March 21, 2007
Two newspaper articles today summarize why the U.S Attorneys firing scandal is so important. First, from the incomparable McClatchy Newspapers:
Internal Justice Department e-mails written before the firings of eight U.S. attorneys and during the turmoil that followed continue to raise questions about the real reasons for their ousters.
The Justice Department initially said that the firings were for "performance-related" problems. Officials have since backed away from that characterization, and e-mails and documents released in connection with a congressional inquiry into the firings point to differing and sometimes conflicting causes for the terminations.
Pretty succinct. The evidence has already clearly proved that highly respected U.S. Attorneys were fired for solely political purposes. The Bush Administration, in a manner that would have made the Soviets proud, has politicized our system of justice. When caught, they tried to justify these political purges by dishonestly blaming the Attorneys for performance problems we now know were completely concocted. The Los Angeles Times has the kicker:
Senior Justice Department officials began drafting memos this month listing specific reasons why they had fired eight U.S. attorneys, intending to cite performance problems such as insubordination, leadership failures and other missteps if needed to convince angry congressional Democrats that the terminations were justified.
The memos, organized as charts with entries for each of the federal prosecutors and labeled "for internal DOJ use only," offer new details about disputes over policy, priorities and management styles between the department and several of its U.S. attorneys.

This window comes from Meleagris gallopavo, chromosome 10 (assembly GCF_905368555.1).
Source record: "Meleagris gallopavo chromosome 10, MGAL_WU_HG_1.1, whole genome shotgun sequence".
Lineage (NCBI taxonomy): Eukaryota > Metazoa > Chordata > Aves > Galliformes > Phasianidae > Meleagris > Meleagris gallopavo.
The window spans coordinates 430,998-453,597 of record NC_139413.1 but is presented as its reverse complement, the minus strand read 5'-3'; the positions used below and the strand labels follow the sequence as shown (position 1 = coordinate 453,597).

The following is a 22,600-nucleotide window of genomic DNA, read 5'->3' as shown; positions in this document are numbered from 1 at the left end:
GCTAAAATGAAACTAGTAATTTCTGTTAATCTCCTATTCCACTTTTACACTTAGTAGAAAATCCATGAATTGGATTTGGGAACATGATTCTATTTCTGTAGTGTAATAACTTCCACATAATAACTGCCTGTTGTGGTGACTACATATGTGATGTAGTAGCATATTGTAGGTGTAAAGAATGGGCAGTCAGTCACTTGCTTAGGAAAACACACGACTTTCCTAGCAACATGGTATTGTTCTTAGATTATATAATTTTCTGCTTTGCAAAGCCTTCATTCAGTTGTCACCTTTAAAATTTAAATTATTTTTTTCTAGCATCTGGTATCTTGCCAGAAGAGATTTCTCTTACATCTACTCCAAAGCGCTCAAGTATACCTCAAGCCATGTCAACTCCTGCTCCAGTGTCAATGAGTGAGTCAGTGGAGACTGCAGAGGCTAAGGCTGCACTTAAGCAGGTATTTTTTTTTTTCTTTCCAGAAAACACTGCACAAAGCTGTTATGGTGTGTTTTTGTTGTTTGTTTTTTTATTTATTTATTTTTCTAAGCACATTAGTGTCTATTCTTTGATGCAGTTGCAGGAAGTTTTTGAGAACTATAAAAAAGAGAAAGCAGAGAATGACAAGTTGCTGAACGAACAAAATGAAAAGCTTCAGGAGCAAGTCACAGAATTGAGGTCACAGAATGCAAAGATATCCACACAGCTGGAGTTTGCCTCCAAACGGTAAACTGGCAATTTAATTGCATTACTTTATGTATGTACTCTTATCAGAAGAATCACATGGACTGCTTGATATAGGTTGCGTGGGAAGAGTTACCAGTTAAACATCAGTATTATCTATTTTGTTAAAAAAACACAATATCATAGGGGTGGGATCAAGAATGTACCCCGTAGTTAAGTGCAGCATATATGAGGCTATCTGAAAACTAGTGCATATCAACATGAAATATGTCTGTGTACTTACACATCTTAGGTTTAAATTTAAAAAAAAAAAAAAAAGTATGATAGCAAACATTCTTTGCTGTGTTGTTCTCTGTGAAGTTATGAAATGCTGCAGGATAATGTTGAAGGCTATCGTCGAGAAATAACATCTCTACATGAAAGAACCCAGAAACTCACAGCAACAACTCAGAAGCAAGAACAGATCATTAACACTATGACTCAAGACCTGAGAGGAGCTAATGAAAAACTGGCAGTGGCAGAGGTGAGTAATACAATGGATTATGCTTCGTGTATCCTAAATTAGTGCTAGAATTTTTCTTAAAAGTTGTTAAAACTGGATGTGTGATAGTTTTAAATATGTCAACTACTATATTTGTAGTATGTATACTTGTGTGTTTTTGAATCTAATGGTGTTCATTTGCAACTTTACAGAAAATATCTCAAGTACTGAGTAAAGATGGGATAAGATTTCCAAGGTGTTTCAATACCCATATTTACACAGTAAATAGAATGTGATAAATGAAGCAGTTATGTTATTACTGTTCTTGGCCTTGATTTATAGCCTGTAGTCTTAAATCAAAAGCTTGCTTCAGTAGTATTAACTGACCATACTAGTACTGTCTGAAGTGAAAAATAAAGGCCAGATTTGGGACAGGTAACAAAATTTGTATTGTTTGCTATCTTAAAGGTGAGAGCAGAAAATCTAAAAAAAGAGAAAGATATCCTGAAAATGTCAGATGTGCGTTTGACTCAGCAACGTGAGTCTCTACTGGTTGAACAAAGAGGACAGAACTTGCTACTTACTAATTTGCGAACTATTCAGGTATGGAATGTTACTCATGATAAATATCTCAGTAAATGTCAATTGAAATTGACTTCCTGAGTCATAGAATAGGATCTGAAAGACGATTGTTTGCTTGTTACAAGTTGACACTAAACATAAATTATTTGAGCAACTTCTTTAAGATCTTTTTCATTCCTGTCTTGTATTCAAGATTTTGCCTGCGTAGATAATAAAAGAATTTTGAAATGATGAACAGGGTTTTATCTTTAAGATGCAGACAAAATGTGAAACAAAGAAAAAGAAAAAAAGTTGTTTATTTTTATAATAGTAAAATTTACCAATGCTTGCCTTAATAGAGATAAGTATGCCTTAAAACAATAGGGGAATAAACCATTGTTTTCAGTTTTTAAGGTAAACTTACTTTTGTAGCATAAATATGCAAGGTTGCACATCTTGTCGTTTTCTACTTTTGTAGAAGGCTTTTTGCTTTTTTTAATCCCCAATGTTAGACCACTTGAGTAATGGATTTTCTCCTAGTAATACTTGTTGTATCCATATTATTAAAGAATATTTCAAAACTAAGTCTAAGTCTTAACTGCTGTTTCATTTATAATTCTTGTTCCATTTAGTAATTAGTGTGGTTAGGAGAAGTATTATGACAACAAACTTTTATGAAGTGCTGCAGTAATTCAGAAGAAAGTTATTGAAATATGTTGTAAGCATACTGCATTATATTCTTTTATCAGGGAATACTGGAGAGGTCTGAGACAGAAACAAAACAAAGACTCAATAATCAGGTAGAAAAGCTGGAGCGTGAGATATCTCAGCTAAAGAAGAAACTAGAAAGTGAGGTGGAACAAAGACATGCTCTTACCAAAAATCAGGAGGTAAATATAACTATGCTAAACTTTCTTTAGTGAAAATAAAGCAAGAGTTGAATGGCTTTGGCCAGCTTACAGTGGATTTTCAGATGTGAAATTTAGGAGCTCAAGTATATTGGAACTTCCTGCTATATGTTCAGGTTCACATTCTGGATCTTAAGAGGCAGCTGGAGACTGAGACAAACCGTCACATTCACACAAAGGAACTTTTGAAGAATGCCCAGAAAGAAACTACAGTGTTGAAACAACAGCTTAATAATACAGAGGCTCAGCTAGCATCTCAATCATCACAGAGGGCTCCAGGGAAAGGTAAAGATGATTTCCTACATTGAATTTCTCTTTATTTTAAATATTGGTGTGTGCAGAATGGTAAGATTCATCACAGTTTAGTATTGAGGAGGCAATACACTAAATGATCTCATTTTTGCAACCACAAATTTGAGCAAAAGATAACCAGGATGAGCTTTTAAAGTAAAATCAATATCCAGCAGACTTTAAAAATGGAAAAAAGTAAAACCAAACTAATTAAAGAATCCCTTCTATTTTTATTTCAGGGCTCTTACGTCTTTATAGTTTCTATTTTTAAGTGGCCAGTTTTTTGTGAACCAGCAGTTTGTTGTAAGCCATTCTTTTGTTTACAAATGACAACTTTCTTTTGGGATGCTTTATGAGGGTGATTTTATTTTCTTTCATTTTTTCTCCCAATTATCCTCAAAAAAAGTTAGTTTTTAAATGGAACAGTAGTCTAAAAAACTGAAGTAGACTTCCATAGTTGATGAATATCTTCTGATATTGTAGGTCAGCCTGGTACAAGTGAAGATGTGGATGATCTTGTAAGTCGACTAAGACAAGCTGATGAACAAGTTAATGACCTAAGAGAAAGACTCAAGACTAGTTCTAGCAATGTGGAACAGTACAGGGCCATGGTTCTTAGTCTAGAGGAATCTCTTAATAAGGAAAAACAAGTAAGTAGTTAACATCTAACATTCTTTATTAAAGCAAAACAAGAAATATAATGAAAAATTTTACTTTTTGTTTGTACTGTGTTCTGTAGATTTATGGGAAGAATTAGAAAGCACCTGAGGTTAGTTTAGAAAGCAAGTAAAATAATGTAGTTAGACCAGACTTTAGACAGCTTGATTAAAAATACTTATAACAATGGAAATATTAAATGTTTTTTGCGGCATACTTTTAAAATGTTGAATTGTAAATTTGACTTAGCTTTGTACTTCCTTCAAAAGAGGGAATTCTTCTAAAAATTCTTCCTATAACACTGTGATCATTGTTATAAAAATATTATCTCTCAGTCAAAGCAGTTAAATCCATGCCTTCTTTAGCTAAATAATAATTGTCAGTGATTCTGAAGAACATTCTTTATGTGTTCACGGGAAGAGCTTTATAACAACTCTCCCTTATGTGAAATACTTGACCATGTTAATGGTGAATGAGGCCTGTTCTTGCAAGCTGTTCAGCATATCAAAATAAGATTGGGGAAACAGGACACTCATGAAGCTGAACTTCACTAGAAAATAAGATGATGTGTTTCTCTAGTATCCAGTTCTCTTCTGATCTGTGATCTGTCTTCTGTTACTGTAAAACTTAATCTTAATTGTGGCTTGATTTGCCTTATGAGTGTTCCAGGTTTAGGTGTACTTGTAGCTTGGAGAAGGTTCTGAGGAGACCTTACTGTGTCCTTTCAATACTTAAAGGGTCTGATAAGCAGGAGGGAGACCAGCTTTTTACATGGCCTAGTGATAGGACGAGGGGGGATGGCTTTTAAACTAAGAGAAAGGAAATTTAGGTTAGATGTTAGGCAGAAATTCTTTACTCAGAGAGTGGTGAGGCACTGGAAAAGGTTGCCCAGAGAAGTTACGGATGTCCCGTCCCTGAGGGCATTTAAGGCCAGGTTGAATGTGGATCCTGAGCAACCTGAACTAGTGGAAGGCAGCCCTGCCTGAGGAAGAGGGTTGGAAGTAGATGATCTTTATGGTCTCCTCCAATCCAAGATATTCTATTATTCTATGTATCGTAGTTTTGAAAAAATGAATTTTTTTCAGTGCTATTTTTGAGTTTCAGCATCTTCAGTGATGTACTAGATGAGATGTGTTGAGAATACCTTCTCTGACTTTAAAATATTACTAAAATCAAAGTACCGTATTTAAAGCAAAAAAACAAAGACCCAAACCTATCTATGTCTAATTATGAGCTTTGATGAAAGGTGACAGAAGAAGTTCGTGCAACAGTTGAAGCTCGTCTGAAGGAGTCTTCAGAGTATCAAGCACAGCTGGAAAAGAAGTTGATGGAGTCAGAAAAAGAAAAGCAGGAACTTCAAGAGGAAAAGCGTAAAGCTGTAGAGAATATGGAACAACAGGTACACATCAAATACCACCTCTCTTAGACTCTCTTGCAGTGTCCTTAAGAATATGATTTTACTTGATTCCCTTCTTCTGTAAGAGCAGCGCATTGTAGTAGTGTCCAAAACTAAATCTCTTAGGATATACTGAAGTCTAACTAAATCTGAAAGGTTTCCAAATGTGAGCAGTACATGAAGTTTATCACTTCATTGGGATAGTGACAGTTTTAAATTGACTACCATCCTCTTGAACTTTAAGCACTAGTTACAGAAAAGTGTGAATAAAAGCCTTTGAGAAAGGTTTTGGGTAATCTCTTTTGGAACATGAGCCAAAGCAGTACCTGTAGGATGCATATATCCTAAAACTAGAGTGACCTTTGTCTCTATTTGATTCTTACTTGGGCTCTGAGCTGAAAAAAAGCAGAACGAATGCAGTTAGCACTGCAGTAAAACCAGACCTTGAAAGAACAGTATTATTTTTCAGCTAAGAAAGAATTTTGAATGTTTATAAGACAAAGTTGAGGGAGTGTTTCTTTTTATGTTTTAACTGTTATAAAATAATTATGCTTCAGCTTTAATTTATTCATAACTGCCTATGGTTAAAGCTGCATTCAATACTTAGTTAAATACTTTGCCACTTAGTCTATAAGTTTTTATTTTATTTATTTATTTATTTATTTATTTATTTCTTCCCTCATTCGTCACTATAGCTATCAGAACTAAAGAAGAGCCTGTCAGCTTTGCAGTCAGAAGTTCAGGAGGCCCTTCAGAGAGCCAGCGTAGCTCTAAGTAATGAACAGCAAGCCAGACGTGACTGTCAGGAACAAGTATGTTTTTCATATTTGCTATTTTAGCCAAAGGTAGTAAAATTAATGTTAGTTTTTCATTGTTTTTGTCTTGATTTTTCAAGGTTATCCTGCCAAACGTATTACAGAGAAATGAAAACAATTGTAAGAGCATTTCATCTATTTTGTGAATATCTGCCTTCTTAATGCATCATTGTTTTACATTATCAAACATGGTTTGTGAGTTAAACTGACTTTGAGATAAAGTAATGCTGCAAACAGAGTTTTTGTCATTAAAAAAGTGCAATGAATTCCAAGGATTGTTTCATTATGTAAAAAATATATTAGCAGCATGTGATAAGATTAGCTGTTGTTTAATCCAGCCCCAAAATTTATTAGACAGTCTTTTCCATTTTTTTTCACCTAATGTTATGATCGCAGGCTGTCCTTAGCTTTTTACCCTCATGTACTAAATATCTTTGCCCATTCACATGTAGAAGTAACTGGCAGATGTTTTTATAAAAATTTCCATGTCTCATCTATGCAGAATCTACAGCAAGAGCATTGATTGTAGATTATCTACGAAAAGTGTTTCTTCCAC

The prosecutors' shortcomings also were listed in a talking-points memo, indicating the willingness of the Justice Department to make public what are normally confidential personnel matters in order to counter its critics.
The McClatchy article makes clear that the evidence shows the firings were first planned in the spring of 2005, and were given higher priority on election day, last November; but the Times article says the supposed specific reasons for the firings were only concocted this month- a blatantly political attempt to obfuscate the blatantly political nature of the firings! If these firings had been for valid reasons, there would have been plenty of memos outlining those reasons, dating from the months when the firings were being considered. That the Justice Department scrambled to put some together just this month says everything.
Meanwhile, Melinda Henneberger, of the Huffington Post reports that:
Four prominent conservative thinkers are set to launch a campaign "to restore checks and balances and civil liberties protections under assault by the Executive Branch," arguing that, "since 9/11, the President has acquired too much power."
Former Georgia Congressman Bob Barr, who led the effort to impeach President Clinton, is one of the organizers of the effort, called the American Freedom Agenda. Others are David Keene of the American Conservative Union, writer and conservative direct mail pioneer Richard Viguerie, and constitutional scholar Bruce Fein, who served in the Reagan administration as associate deputy attorney general....
"We are conservative scholars, activists and writers. We do not favor a crippled executive or enfeebled government. In a time of danger, checks and balances make for stronger government because the people will more readily accept a muscular authority if barriers against abuses are strong. If at some future time Congress, in turn, aggrandizes power and invades the executive or judicial domains, we will be equally alert to sound the alarm. But today, the clear and present danger to conservative philosophy is the White House."
Bush has lost true conservatives. He'll still have sycophantic hypocrites like Faux News and comedian Rush Limbaugh, but that shouldn't be enough to save him. The time has come!